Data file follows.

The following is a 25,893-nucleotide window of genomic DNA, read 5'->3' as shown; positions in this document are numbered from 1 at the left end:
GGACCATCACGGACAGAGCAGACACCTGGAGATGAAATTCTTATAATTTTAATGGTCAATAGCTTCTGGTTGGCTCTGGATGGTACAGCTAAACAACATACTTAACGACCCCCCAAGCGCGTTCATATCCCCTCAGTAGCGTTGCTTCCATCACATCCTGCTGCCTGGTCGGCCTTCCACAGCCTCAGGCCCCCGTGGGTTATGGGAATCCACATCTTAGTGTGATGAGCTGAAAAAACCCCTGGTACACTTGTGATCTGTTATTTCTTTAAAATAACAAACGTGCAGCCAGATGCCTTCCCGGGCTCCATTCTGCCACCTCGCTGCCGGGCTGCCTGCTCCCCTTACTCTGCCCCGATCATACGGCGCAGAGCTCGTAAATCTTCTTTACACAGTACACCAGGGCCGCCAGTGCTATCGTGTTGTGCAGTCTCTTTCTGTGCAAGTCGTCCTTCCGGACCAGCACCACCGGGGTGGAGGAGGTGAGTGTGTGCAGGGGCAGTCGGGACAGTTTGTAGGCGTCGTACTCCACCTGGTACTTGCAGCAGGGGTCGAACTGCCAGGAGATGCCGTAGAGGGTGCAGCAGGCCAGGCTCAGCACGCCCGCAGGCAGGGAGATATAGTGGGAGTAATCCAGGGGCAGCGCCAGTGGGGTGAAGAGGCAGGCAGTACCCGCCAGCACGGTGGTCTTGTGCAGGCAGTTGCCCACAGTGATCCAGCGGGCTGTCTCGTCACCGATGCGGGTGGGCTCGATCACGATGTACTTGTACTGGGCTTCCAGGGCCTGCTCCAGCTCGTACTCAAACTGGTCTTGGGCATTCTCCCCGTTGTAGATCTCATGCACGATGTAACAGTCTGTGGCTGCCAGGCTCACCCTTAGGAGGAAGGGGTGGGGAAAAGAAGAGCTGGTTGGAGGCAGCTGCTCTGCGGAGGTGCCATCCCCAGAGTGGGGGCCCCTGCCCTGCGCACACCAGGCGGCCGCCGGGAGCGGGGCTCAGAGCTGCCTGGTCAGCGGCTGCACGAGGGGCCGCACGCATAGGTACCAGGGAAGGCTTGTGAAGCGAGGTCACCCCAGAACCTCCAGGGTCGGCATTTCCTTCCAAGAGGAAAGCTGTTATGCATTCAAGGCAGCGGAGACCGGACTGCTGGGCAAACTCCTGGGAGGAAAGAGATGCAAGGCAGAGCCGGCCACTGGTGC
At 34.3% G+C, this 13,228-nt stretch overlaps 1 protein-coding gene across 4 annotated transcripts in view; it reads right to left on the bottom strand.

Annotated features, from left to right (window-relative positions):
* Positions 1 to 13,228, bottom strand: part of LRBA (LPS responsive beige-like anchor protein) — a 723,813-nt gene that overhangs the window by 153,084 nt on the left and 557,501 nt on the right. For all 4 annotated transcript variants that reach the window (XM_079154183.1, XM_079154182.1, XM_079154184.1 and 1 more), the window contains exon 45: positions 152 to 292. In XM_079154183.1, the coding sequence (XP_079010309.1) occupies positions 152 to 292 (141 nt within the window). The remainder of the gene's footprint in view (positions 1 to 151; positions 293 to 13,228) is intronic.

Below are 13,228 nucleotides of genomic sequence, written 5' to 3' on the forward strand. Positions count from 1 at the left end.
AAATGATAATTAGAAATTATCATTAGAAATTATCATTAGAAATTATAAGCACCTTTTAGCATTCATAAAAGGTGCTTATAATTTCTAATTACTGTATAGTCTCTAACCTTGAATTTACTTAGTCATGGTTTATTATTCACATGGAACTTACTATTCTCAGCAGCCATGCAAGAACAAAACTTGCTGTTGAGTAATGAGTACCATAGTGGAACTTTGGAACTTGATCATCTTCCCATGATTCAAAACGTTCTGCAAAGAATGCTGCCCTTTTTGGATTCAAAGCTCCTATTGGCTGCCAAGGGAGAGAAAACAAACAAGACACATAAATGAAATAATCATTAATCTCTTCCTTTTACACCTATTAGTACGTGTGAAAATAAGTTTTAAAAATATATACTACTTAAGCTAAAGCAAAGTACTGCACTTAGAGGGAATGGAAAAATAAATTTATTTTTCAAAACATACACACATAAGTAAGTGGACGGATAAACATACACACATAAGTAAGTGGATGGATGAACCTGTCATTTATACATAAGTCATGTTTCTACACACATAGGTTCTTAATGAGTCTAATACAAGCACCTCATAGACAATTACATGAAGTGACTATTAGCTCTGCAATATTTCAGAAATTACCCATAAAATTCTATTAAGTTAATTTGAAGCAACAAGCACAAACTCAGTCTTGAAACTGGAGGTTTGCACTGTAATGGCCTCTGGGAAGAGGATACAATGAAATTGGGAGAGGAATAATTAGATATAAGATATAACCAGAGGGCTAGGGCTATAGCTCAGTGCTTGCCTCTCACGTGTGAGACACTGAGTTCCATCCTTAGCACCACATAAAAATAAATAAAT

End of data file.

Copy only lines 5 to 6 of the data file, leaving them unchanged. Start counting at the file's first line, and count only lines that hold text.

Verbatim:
* Positions 1 to 13,228, bottom strand: part of LRBA (LPS responsive beige-like anchor protein) — a 723,813-nt gene that overhangs the window by 153,084 nt on the left and 557,501 nt on the right. For all 4 annotated transcript variants that reach the window (XM_079154183.1, XM_079154182.1, XM_079154184.1 and 1 more), the window contains exon 45: positions 152 to 292. In XM_079154183.1, the coding sequence (XP_079010309.1) occupies positions 152 to 292 (141 nt within the window). The remainder of the gene's footprint in view (positions 1 to 151; positions 293 to 13,228) is intronic.

Below are 13,228 nucleotides of genomic sequence, written 5' to 3' on the forward strand. Positions count from 1 at the left end.